January 5th, 2010
04:55 PM ET

Briatore court ruling sets dangerous precedent

By ruling in favor of Flavio Briatore and Pat Symonds in their appeal against bans for the 2008 "Crashgate" scandal, the French courts have essentially rendered the Fédération Internationale de l'Automobile (FIA) impotent. The FIA is the governing body of motorsport, so how can it possibly have exceeded its authority, as the court stated, by banning the pair? If the sport's governing body doesn't have the power to include or exclude whomever it wants from its own competitions, what's the point of having a governing body? Isn't regulating the sport its sole raison d'etre?

Flavio Briatore contemplates his future.
Flavio Briatore contemplates his future.

Nowadays, almost every sporting dispute you care to mention goes to appeal. But in the past, at least the ultimate arbiter has been a sporting entity - the Court of Arbitration for Sport. In this case, however, the sporting judgment was trumped by the law, rendering the FIA and its new president Jean Todt essentially powerless.

And, while we're at it, how did this happen? FIFA, for example, will not countenance government or state intervention in the running of football, and bans associations where external tinkering is suspected. It is subject to no courts for doing this. Yet the FIA has been walked all over by the French judicial system. And, besides a half-hearted threat to launch its own appeal to delay Briatore's return to motorsport, it appears to be taking the judgment lying down.

And it's not only the FIA's right to make decisions that has been usurped, it's also the decision itself. Briatore appealed the ruling on the grounds that a) he wasn't guilty of ordering Nelson Piquet Junior to deliberately crash his car at the 2008 Singapore Grand Prix, and b) even if he was found guilty, the punishment didn't fit the crime as the severity of it reflected his tense relationship with then FIA president Max Mosley.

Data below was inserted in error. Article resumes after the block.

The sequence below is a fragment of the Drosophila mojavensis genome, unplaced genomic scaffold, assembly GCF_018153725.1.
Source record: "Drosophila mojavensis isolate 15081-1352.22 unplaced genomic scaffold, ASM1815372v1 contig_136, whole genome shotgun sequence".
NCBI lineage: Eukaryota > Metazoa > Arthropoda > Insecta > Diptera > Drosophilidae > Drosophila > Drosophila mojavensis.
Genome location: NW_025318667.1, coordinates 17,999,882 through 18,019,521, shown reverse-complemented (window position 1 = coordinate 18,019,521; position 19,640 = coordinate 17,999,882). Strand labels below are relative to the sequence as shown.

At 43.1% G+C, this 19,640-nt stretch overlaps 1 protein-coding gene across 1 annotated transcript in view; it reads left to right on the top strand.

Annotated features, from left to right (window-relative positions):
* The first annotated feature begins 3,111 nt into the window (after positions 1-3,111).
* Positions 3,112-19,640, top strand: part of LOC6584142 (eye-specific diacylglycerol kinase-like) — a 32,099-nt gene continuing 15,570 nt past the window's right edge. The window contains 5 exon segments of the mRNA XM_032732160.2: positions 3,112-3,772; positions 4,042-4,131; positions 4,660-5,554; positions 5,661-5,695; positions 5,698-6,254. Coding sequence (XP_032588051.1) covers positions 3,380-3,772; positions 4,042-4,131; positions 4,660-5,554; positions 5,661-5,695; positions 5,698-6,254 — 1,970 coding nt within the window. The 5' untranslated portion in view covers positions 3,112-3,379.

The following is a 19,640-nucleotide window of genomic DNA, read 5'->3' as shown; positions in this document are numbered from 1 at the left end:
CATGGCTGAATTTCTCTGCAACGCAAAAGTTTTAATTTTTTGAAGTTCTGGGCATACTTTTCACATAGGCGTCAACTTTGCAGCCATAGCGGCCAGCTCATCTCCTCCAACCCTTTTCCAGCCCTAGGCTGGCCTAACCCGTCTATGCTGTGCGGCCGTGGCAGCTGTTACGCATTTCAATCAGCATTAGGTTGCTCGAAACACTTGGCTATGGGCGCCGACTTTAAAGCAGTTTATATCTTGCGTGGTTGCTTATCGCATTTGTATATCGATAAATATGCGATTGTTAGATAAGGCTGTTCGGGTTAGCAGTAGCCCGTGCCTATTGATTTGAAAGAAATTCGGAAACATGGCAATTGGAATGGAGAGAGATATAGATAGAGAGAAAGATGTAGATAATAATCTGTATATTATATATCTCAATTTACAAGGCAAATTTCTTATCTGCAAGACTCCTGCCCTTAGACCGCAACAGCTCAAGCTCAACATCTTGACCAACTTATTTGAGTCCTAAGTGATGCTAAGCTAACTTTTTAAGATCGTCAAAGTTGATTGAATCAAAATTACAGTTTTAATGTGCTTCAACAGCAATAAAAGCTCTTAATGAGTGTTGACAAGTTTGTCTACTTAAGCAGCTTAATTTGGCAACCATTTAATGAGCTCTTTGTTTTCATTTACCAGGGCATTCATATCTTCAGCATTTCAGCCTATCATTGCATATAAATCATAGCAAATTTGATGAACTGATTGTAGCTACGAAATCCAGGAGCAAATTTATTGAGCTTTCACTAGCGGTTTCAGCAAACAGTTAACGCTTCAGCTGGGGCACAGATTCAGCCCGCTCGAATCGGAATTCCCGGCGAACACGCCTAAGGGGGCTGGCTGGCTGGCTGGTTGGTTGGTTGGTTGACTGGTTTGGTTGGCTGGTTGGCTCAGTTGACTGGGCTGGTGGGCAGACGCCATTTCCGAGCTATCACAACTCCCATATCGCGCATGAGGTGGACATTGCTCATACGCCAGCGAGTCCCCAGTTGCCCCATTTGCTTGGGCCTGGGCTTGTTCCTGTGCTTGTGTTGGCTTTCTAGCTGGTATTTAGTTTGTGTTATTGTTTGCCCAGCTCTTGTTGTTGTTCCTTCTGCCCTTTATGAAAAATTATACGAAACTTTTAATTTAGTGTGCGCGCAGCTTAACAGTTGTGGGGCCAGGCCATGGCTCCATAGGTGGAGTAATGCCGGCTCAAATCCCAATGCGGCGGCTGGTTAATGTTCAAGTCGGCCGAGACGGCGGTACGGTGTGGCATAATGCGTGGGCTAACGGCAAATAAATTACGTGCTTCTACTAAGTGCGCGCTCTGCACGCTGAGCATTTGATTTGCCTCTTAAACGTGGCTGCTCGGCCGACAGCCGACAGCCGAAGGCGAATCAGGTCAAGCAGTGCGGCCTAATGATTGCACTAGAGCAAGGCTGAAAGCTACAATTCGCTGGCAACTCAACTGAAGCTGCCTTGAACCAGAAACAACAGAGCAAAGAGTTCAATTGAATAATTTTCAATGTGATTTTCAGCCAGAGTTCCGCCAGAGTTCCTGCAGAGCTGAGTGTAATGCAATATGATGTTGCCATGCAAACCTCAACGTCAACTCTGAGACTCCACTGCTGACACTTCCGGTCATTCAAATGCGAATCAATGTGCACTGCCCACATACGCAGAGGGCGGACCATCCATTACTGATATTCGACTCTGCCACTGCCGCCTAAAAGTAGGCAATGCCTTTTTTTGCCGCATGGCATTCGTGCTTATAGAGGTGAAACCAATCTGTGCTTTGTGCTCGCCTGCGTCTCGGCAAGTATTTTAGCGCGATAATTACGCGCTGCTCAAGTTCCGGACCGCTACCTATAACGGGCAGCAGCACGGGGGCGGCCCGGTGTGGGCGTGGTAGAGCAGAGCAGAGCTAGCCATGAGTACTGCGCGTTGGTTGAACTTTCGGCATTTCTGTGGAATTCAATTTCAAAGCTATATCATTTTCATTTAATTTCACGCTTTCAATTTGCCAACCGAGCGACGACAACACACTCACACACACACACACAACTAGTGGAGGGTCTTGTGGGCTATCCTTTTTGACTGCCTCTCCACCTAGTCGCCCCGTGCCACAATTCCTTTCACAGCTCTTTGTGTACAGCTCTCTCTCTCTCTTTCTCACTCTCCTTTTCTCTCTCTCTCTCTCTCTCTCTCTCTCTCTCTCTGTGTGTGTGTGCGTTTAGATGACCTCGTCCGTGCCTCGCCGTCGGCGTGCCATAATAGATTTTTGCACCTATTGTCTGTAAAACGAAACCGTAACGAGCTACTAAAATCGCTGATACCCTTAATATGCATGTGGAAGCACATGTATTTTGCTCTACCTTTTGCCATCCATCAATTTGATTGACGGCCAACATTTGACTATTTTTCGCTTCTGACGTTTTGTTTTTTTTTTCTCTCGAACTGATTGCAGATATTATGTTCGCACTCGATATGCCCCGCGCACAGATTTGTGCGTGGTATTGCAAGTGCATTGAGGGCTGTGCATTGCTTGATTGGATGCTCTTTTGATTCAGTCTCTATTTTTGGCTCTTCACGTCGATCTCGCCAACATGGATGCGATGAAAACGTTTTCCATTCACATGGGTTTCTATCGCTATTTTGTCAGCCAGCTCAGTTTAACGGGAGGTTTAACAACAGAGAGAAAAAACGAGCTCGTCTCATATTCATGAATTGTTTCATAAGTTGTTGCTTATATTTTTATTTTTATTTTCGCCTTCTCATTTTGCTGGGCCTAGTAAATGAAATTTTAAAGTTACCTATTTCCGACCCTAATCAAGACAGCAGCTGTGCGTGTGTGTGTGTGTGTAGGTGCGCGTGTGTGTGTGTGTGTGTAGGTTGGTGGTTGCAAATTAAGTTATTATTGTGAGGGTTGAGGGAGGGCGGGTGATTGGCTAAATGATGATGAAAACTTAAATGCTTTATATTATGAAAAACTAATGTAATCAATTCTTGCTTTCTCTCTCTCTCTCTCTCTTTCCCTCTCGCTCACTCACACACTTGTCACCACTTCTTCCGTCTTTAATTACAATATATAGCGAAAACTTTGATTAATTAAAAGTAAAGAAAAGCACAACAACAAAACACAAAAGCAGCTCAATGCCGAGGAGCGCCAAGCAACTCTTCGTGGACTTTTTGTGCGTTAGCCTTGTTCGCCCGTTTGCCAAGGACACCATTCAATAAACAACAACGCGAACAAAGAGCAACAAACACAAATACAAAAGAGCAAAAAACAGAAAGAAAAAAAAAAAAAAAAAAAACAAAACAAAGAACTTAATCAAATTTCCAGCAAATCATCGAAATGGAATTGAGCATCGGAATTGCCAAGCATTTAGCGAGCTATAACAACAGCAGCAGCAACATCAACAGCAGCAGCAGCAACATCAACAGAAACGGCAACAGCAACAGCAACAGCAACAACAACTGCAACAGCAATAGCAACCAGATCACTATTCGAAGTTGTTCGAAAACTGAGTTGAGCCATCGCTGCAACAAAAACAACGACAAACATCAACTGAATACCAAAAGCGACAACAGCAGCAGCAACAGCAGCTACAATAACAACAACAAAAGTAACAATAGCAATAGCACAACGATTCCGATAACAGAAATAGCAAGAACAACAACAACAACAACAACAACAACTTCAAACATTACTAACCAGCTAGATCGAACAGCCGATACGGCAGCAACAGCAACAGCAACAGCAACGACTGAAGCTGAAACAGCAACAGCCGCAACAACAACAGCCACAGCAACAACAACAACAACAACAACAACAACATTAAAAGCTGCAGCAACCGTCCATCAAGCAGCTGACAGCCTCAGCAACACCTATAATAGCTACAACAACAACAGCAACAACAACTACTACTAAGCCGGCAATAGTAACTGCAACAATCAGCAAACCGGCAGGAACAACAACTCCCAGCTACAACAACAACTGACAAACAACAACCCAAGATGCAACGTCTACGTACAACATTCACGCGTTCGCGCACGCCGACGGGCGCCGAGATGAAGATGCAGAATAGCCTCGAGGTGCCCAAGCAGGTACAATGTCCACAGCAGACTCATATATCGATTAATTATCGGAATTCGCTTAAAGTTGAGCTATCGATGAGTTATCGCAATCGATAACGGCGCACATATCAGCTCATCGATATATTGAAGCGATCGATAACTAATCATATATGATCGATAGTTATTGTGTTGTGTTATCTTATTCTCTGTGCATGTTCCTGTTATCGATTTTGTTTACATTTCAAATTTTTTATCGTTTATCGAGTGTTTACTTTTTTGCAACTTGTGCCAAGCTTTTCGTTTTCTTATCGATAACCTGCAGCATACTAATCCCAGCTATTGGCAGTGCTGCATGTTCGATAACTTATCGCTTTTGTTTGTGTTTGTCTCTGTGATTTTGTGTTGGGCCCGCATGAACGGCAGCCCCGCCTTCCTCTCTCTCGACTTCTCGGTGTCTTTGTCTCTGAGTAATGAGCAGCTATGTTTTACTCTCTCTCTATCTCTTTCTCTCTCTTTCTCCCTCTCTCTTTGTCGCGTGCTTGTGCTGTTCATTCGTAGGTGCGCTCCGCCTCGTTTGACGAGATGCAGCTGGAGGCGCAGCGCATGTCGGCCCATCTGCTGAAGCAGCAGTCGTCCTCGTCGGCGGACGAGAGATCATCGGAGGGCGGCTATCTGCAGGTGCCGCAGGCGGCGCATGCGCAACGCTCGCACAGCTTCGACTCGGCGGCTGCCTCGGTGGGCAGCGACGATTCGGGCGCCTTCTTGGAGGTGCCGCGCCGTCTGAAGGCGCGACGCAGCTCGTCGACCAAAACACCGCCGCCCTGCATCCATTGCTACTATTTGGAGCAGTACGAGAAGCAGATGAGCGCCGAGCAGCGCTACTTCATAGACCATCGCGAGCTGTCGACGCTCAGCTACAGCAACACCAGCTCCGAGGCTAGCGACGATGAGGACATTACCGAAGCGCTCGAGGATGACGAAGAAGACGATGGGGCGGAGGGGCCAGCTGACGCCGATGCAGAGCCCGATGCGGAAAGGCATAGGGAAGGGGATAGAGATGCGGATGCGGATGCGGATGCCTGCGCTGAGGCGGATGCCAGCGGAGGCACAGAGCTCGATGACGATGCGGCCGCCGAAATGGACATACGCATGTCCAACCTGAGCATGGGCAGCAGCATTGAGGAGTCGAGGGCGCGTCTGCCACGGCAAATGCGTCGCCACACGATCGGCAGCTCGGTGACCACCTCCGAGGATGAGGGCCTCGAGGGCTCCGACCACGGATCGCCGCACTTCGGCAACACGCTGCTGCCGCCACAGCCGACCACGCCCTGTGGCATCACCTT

So, by ruling in Briatore's favor, the French courts have issued the FIA with a double whammy, saying its disciplinary process is flawed and its judgment is subjective rather than objective, and therefore not impartial.

If I were Todt, I'd take real exception to that, even though he didn't preside over the case, as it's damning of the very institution and office to which he was appointed. Guilty or not, and who knows the truth, Briatore and Symonds received a hearing and judgment in the court of their peers. Unfortunately, after Briatore and Symonds "lawyered up", that decision wasn't binding. And, to my mind, that sets a dangerous precedent.

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Filed under:  Motorsport
soundoff (6 Responses)
  1. Peter Morris

    But any enquiry or decision of the FIA (or any other sporting authority) ought to be properly conducted with fairness and impartiality, something that was clearly lacking in this case and some of the other cases over which Max Mosely provided.

    I am delighted Mosely has gone and I am sure Jean Todt will take a fairer and more reasonable approach should anything like this happen again.

    January 5, 2010 at 5:44 pm | Reply
  2. Dan Hetorilla

    It's refreshing to see the FIA put in its place by a court in the country it resides. I don't believe that this sets any sort of precedent that reduces any ability to make decisions in regards of safety to the sport. For example: If I go to court and have a speeding ticket overturned it doesn't mean I will never get ticketed for speeding again.

    January 5, 2010 at 6:44 pm | Reply
  3. KRäikkönen

    Didn't someone intentionally crash a car here?

    January 5, 2010 at 7:48 pm | Reply
  4. Ron Chisholm

    I would suggest that the main FIA teams are all the same "they cheat the system" and why! because the amount of funds associated with the sport.

    But look at where the decision was made, what country., then look at the name of the team.

    How can you have a French court make a ruling on a major French auto make, and that is what happened. The courts had a conflict of association there fore it should of ruled its self out, for the reason of being cited as a bias ruling.

    January 6, 2010 at 1:04 am | Reply
  5. Ryan

    The realization that sporting bodies don't act in the best interest of the sport they reside over is extremely disappointing!!!

    January 6, 2010 at 1:21 pm | Reply
  6. PG

    The FIA should move its headquarters to another country where there will be no interference from the courts. What if there was a fatal accident as a result of a deliberate crash? Would the French Courts still rule that the FIA cannot impose any punishments? Please, just move to a country where the courts ruled by reason instead of boorish self interest.

    January 12, 2010 at 9:28 pm | Reply

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